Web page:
Ehud Asherie Trio

Wild Man Blues

Ehud Asherie’s amiable new piano trio album, devoted entirely to standards, is both quaint and audacious. More often than not, modern jazz pianists—aside perhaps from Bill Charlap—are opting to write and record their own compositions, rather than prove their familiarity with, say, the Gershwin songbook. But Asherie succeeds here as an interpreter of old material thanks to his refreshingly recherché song choices: “And Then She Stopped,” and the title track, written by Louis Armstrong and Jelly Roll Morton.

It’s a testament to Asherie’s keyboard wizardry that he should take on “Wild Man Blues,” a tune most famously recorded on cornet, in 1927. You can’t bend notes on a piano, but Asherie certainly makes a gospel-inflected go of it on this deeply swinging rendition. Although some of these tunes are a bit predictable in terms of form, Asherie makes things fresh with a number of rhapsodic solo introductions featuring classical flourishes. But swing is the essence here, and Asherie is ably accompanied by two masters of timekeeping: bassist Peter Washington—who serves as the ballast in Charlap’s trio—and drummer Rodney Green. Though they take some solos of their own, they exist primarily in this group to accentuate Asherie’s sensitive musings.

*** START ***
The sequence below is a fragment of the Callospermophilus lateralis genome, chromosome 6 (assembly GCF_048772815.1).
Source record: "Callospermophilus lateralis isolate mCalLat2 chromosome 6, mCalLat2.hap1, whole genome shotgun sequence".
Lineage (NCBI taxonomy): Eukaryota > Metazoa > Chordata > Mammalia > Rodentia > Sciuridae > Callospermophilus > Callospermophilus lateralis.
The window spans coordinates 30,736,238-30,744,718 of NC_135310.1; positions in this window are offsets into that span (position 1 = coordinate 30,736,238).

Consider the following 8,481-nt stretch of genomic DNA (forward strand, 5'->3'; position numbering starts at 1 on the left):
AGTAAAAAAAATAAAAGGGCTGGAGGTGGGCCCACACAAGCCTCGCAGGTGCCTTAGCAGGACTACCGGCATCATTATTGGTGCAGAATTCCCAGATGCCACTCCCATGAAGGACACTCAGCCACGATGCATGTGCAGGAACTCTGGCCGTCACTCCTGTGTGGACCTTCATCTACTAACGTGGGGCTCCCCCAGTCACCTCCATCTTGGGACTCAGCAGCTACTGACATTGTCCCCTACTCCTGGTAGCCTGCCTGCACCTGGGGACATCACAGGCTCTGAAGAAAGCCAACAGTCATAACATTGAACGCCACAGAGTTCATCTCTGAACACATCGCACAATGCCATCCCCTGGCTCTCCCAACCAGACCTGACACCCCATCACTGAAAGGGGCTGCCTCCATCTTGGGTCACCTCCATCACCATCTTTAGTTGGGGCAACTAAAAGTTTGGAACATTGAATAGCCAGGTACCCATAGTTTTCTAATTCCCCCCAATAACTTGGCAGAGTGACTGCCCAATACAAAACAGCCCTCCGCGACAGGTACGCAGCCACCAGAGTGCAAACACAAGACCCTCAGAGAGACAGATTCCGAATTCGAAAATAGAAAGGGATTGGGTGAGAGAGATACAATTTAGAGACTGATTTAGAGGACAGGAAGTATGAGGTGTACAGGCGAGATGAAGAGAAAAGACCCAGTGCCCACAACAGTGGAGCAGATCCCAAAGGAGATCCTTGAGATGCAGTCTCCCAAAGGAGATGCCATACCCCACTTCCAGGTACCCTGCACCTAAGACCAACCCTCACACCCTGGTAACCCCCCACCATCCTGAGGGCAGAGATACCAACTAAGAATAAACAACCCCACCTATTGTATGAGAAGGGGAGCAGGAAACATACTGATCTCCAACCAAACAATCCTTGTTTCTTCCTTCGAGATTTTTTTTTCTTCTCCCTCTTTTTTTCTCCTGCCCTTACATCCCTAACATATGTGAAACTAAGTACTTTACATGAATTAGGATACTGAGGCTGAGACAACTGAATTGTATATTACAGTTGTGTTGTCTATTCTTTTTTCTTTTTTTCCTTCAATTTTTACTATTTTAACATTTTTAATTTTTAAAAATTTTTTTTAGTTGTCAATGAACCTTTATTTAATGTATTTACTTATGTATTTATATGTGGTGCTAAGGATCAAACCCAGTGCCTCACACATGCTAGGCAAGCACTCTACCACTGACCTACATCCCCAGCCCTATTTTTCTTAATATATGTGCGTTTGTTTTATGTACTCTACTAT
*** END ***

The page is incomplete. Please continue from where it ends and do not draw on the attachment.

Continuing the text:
The material here could suggest that Asherie has some antiquarian tendencies—he previously recorded Shuffle Along, a tribute to stride innovator Eubie Blake—but he isn’t clinical about the past. Filtered through Asherie’s dexterous fingers, all of the songs on Wild Man Blues feel alive. And if anything, the bandleader seems to abide by a dictum put forth by the great stride practitioner James P. Johnson: He keeps it modernistic.

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